Sometimes in life, things can get very out of order without us doing anything wrong. We’re just getting on with life and stuff comes at us from nowhere. It’s easy to get on our high horse, claim our rights, and win the case. But in doing so, we may make more enemies, so still end up as the losers. One house we lived in, we had a bit of a run-in with our next-door neighbour. We weren’t aware of doing anything to offend him, but he seemed to be looking to doing little things to annoy us, and would turn away if he saw us. Although it wasn’t easy, we decided that the opportunity to build any relationship with him would be forfeited if we tried to do take him up on any issues. I wish I could tell you that we managed to turn him round, but at least we managed to operate damage-limitation.
Abram was just going about his daily life when he suddenly got in the middle of a war between various tribes. (Genesis 14 v 1 – 16) God had promised him the land anyway, so why should he go and get involved in the fighting? It was only when he heard that his nephew Lot had been taken captive, that he called up his men and some close allies, and by some clever tactics, took back the people and the spoils.
He did not need to fight for the land – it would come to him in due course, but the people were well worth fighting for.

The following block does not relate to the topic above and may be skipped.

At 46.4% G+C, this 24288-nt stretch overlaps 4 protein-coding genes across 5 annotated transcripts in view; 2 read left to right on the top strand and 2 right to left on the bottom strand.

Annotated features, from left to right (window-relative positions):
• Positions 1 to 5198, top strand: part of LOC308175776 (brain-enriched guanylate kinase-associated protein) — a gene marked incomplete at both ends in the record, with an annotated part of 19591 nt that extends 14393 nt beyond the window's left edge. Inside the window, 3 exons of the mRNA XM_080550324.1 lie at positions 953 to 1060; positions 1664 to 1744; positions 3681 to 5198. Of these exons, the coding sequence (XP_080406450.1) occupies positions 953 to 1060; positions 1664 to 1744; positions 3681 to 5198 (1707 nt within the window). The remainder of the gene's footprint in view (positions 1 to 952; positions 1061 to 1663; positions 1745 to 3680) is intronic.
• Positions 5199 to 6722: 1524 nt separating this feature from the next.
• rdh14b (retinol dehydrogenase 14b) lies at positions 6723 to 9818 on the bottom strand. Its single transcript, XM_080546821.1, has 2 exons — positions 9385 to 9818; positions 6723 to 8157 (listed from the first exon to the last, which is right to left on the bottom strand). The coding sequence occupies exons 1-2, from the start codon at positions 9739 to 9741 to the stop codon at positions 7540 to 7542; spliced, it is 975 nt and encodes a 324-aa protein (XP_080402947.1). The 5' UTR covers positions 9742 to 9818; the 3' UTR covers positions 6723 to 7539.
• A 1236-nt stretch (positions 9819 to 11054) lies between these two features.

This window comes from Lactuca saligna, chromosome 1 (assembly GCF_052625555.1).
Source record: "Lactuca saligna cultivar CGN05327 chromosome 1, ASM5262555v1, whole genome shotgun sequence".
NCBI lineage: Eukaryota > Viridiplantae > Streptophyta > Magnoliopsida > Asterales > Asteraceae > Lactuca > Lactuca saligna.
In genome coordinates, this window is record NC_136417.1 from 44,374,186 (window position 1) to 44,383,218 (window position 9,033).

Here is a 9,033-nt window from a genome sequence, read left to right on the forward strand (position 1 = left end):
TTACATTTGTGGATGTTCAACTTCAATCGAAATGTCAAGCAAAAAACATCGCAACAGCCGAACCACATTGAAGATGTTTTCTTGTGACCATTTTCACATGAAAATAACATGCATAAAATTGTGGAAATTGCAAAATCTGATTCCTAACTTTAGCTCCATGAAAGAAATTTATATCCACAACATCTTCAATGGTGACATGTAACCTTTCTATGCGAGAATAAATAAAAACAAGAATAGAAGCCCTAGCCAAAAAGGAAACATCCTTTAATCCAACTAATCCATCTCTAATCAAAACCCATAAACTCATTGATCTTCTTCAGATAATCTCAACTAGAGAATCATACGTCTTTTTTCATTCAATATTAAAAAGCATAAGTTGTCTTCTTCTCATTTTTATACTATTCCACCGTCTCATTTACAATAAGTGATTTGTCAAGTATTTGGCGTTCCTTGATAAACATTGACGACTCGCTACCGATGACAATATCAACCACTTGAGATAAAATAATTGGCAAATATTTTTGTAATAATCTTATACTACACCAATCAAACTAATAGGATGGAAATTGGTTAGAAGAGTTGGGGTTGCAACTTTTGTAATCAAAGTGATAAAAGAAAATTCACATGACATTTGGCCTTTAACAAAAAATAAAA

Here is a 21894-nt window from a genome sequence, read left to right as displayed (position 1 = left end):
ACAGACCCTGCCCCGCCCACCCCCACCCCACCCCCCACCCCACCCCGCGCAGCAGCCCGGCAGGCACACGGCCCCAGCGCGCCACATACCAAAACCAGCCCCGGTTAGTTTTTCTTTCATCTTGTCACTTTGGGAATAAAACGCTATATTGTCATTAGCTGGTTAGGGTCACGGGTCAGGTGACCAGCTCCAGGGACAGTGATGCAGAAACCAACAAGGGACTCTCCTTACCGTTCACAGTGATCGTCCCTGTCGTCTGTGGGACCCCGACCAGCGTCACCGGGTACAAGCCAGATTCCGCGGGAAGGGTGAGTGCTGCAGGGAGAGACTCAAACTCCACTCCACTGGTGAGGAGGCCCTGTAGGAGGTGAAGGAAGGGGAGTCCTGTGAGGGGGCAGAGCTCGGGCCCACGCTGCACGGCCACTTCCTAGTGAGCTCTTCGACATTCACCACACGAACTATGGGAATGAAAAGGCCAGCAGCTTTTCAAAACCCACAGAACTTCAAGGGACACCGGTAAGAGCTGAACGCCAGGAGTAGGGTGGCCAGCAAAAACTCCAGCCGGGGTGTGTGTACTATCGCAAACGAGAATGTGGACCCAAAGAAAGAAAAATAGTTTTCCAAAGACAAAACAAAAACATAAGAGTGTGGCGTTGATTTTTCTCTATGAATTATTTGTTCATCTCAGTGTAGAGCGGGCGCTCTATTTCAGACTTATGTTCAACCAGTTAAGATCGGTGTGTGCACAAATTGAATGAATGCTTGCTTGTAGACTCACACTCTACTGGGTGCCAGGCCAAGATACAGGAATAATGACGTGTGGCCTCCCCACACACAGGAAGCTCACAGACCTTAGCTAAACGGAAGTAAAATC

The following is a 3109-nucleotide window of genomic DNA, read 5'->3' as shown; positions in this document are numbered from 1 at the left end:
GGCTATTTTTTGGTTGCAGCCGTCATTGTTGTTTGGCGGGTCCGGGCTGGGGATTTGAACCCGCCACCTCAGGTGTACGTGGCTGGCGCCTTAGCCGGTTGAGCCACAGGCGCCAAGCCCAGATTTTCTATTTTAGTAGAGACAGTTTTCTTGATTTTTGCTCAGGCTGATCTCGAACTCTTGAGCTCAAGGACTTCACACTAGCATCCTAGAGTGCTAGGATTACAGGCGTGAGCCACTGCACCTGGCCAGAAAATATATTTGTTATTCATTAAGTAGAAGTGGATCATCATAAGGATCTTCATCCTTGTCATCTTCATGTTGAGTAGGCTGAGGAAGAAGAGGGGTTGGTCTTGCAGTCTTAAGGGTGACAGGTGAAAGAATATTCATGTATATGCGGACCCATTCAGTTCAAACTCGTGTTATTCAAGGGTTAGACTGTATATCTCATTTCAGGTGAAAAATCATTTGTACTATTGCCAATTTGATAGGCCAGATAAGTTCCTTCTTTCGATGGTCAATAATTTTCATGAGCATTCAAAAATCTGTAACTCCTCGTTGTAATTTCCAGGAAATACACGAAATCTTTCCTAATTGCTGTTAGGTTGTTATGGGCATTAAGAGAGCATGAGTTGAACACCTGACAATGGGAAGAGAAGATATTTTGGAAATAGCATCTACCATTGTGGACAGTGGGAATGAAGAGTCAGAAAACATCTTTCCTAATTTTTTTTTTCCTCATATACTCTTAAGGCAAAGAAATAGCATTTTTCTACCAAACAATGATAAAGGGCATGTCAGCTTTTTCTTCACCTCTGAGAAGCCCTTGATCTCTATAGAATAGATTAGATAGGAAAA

We need to pick our battles carefully. We need to consider whether the gains are worth the effort and the risk. People are always worth more than pride, and relationships more than real estate.
Jesus instructed us in Matthew 18 v 15 – 20, how to avoid court proceedings against a brother by dealing with things inside the church; but more often, our grievances are far less significant. They are not the sort of thing you would fight over, go to court over, or even make an official complaint. Yet we still feel justified in holding tightly to our ‘rights’, and in doing so, we may miss out on love and friendship and fellowship, and gain a load of grief and angst. Sometimes we gain more by quietly forgiving and moving on.
Yet there are times when it is well worth the battle. When people and relationships are at stake. Choose your battles carefully, and save your energy for those times!